This scene makes Jesus’ words of the coming judgment in Chapter 25 of the Gospel of Matthew all the more poignant:
“‘I was hungry, and you gave Me nothing to eat; I was thirsty, and you gave Me nothing to drink; I was a stranger, and you did not invite Me in; naked, and you did not clothe Me; sick, and in prison, and you did not visit Me.’ Then they themselves also will answer, ‘Lord, when did we see You hungry, or thirsty, or a stranger, or naked, or sick, or in prison, and did not take care of You?’ Then He will answer them, ‘Truly I say to you, to the extent that you did not do it to one of the least of these, you did not do it to Me.’”
Mary and Joseph were strangers, and no one invited them in. And those who shut their doors to Joseph as he looked for room for his great-with-child wife, were shutting their doors on God incarnate. When they did not make room for that one pregnant girl, they did not make room for the maker of heaven and earth to be born among us.
Yet, the story of Christmas is a story of good news of great joy for all people, not just those surrounded by family tonight, and not just those who will celebrate by exchanging expensive gifts. Christmas is exceedingly joyful good news because in coming to a couple who were themselves lost and left out, God turned the world upside down.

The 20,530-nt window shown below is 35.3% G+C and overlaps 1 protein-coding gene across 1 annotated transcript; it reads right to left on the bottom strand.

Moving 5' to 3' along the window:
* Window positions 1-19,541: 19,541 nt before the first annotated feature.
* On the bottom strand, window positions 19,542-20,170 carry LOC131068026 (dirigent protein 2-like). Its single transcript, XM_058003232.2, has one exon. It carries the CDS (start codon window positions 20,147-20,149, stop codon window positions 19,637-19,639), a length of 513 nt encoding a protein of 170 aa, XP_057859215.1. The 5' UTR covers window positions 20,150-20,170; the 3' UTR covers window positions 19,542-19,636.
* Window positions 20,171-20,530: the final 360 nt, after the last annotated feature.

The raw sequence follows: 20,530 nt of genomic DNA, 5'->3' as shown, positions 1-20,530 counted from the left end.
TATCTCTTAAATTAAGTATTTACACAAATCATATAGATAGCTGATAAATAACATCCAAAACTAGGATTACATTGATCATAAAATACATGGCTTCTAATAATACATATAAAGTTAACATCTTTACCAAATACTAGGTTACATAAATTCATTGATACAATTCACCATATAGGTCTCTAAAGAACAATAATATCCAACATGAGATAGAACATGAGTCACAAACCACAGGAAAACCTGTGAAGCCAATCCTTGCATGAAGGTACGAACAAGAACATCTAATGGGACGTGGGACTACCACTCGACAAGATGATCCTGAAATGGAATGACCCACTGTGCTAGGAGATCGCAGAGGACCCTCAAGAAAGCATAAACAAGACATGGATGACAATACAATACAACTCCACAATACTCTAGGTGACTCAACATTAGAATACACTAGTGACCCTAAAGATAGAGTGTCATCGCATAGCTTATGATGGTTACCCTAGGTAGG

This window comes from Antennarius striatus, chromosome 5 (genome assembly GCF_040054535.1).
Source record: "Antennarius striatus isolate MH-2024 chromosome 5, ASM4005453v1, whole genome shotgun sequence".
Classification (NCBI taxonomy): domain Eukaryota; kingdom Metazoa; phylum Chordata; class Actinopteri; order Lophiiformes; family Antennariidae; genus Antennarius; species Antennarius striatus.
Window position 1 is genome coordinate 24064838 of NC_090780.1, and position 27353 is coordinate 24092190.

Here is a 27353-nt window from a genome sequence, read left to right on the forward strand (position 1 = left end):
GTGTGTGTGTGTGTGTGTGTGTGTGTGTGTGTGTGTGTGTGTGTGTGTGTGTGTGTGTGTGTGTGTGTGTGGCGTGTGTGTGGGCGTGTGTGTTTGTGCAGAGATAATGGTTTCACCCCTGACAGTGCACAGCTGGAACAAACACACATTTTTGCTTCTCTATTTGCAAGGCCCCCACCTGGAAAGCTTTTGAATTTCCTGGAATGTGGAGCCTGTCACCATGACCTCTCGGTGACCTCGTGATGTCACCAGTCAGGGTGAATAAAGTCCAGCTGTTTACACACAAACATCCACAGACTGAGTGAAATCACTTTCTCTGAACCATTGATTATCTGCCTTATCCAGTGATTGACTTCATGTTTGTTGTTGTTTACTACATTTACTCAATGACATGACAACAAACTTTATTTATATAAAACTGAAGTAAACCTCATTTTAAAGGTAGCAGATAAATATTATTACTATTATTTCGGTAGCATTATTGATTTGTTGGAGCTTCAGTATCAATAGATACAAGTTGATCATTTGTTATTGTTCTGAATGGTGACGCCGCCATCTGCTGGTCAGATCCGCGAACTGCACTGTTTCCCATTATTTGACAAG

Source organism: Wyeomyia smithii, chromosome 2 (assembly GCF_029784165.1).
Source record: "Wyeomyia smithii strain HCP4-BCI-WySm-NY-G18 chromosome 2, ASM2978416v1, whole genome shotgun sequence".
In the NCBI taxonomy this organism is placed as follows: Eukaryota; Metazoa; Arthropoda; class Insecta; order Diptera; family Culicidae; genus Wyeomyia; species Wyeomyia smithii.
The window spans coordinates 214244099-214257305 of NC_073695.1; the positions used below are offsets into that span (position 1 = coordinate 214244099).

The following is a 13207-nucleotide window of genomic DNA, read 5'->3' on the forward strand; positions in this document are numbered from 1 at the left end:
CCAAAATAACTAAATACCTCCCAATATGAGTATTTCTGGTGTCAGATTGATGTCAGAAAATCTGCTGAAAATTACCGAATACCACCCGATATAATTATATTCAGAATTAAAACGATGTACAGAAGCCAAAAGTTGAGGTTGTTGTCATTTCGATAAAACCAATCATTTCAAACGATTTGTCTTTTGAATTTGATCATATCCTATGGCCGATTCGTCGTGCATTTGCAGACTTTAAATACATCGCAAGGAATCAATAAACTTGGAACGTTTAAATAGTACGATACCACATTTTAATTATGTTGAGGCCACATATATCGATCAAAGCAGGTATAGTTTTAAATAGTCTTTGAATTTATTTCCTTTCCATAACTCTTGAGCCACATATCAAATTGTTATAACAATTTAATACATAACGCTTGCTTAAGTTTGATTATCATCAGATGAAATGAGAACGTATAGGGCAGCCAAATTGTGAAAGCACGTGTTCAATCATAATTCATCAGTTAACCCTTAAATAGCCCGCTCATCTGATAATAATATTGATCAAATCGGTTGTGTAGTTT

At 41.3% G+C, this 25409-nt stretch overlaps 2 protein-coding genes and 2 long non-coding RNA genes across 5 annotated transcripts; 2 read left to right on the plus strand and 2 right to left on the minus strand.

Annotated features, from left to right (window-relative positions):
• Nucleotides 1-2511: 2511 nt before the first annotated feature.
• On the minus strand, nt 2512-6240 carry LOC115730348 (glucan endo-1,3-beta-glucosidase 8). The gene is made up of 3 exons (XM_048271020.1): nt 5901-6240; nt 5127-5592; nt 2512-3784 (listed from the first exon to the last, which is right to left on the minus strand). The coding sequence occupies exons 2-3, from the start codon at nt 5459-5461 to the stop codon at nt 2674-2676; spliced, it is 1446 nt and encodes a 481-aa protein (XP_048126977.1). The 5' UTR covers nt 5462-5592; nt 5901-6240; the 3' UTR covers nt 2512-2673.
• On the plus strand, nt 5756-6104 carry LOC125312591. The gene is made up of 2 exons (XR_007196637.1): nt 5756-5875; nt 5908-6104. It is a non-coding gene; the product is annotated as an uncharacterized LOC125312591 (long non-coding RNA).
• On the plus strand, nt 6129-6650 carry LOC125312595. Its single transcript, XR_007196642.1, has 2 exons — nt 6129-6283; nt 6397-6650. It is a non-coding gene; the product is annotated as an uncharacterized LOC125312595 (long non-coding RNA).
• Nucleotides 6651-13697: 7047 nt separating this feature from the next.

For the Christmas story did not start with Mary and Joseph alone in that stable in Bethlehem. Nor did the Christmas story begin with the angel appearing to Mary, or even with the prophets who foretold of the event centuries earlier. The Christmas story began with God looking on creation, so lovingly made and so needlessly gone astray.
God’s bold and daring plan was incarnation, the Word of God becoming human. In becoming human, God sided with the oppressed and the outcasts, and showed it by coming first to poor, lowly and even despised people.
The idea of God becoming human in lowly circumstances is wondrous, for it means that God knows you and loves you even as you are, whether you spend tonight alone or trying to sleep on a fold-out couch in a house full of extended family. The miracle of Immanuel, “God with us,” is that we see that though Mary and Joseph may have been forsaken by others, they were never forgotten by God.
Jesus was raised by Mary and Joseph – people with nothing but their love of God and neighbors to recommend them for the job. They had no status, no power and no wealth. The only thing they really had to offer was love. Having nothing to offer but love is exactly what the creator of heaven and earth had in mind all along.
And we who gather tonight in the warm glow of the light of God’s love should be challenged by this vision of a world turn right-side-up by a baby in a manger. For having seen that he who the universe could not contain may be found in a stable, and in the bread and wine of communion, how much better our eyes are to be focused on seeing our Lord in the people in need all around us. And it is this vision of the world that is indeed good news of great joy for all people.
— The Rev. Canon Frank Logue is the Canon to the Ordinary of the Diocese of Georgia.